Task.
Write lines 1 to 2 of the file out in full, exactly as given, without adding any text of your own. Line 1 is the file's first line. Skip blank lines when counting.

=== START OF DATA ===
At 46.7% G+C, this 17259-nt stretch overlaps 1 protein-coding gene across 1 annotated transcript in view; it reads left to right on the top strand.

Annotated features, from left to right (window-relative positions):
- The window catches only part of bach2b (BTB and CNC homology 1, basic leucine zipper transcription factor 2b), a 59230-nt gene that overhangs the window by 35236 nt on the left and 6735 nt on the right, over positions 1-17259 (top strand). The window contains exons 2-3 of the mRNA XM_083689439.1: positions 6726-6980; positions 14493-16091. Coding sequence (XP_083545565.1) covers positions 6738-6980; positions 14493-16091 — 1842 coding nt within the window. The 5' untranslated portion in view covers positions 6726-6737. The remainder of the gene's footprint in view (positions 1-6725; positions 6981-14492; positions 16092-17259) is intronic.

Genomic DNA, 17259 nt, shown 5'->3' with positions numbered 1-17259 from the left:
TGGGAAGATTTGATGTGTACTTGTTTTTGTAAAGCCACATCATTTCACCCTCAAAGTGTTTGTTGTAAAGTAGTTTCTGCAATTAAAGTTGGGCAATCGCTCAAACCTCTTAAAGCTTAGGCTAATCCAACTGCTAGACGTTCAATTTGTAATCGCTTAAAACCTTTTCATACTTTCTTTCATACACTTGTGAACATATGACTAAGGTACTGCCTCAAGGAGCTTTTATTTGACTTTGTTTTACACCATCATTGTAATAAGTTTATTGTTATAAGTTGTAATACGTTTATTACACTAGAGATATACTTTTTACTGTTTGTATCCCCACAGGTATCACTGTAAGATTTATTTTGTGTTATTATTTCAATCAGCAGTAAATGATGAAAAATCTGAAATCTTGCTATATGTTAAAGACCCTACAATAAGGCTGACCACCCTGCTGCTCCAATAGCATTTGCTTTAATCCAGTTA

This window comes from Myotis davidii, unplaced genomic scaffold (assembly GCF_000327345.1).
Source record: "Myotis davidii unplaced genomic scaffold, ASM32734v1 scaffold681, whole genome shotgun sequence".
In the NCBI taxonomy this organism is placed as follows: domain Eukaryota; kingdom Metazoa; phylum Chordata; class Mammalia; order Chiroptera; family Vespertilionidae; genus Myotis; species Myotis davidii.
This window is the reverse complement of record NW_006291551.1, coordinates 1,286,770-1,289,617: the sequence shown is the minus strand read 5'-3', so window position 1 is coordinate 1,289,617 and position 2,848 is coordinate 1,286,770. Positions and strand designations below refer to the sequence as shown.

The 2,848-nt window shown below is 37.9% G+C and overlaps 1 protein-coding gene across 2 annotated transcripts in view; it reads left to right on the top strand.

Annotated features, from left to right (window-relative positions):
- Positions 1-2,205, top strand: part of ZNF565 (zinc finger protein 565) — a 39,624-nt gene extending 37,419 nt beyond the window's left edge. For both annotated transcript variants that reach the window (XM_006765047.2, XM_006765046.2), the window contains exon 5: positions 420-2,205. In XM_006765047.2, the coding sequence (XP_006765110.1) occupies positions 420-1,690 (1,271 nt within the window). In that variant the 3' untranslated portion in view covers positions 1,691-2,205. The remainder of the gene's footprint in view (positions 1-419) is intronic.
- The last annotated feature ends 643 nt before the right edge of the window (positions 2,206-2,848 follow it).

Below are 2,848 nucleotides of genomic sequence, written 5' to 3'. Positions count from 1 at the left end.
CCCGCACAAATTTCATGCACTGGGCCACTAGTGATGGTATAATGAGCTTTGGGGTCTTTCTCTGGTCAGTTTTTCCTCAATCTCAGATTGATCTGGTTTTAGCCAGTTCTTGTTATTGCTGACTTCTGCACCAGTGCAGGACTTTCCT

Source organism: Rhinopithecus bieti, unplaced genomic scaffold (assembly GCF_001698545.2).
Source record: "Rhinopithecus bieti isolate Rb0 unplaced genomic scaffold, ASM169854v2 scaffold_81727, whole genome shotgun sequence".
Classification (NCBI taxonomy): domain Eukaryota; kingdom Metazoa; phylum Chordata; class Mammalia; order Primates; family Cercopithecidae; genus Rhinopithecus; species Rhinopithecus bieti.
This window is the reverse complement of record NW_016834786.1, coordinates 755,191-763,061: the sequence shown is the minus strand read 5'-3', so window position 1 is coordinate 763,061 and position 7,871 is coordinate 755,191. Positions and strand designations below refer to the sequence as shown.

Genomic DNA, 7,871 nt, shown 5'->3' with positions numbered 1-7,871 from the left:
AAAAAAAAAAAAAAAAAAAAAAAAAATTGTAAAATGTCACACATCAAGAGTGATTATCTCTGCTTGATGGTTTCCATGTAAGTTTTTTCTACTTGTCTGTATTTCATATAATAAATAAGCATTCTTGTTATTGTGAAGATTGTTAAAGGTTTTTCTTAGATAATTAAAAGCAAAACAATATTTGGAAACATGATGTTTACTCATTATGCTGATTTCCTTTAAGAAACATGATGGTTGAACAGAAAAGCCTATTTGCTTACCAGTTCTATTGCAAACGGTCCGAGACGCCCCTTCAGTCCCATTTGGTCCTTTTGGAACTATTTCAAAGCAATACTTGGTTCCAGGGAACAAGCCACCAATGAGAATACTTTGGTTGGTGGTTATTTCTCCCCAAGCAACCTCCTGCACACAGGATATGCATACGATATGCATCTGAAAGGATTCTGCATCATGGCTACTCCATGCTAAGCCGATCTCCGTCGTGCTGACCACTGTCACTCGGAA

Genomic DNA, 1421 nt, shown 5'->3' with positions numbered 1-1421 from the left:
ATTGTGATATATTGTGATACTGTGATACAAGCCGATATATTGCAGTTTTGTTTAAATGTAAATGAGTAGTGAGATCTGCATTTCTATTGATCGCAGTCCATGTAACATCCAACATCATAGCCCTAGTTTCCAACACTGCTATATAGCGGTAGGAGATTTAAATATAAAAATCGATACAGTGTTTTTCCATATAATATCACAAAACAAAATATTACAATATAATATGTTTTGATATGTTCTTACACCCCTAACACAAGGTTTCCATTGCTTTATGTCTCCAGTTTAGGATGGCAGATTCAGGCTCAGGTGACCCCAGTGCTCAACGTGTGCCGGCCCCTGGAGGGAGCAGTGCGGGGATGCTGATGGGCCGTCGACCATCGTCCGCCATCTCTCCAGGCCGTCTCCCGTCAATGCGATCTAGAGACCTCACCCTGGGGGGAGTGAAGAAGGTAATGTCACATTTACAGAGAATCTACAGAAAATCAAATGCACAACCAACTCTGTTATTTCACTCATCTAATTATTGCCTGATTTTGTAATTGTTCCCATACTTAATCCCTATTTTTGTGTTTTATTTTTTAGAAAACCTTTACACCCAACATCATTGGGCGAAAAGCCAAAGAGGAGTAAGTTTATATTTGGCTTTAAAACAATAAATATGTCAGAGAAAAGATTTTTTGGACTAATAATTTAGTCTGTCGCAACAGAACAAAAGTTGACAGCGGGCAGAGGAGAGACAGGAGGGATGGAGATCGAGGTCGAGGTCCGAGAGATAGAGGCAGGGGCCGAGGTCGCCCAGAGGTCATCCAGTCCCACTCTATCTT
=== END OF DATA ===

At 46.7% G+C, this 17259-nt stretch overlaps 1 protein-coding gene across 1 annotated transcript in view; it reads left to right on the top strand.

Annotated features, from left to right (window-relative positions):